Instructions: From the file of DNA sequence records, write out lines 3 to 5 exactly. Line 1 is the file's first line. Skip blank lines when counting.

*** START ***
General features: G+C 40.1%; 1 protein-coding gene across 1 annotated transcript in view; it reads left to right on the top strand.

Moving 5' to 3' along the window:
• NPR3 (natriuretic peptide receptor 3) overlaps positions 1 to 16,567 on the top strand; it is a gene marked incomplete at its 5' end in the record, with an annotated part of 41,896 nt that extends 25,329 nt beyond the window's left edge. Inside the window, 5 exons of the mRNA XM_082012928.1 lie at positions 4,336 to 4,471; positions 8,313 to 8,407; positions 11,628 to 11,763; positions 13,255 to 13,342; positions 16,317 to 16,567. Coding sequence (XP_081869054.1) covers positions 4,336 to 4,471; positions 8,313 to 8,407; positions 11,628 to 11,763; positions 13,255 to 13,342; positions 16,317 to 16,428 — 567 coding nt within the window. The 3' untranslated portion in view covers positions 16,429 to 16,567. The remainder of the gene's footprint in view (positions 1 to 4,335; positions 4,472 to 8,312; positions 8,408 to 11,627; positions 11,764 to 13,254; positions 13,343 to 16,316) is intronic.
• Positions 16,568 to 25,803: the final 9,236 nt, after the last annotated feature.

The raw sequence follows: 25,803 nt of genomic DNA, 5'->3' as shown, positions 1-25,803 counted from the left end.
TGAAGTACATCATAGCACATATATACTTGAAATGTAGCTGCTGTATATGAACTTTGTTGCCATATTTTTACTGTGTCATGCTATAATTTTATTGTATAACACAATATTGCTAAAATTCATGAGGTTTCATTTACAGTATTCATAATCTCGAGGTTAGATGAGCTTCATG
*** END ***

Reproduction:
• NPR3 (natriuretic peptide receptor 3) overlaps positions 1 to 16,567 on the top strand; it is a gene marked incomplete at its 5' end in the record, with an annotated part of 41,896 nt that extends 25,329 nt beyond the window's left edge. Inside the window, 5 exons of the mRNA XM_082012928.1 lie at positions 4,336 to 4,471; positions 8,313 to 8,407; positions 11,628 to 11,763; positions 13,255 to 13,342; positions 16,317 to 16,567. Coding sequence (XP_081869054.1) covers positions 4,336 to 4,471; positions 8,313 to 8,407; positions 11,628 to 11,763; positions 13,255 to 13,342; positions 16,317 to 16,428 — 567 coding nt within the window. The 3' untranslated portion in view covers positions 16,429 to 16,567. The remainder of the gene's footprint in view (positions 1 to 4,335; positions 4,472 to 8,312; positions 8,408 to 11,627; positions 11,764 to 13,254; positions 13,343 to 16,316) is intronic.
• Positions 16,568 to 25,803: the final 9,236 nt, after the last annotated feature.

The raw sequence follows: 25,803 nt of genomic DNA, 5'->3' as shown, positions 1-25,803 counted from the left end.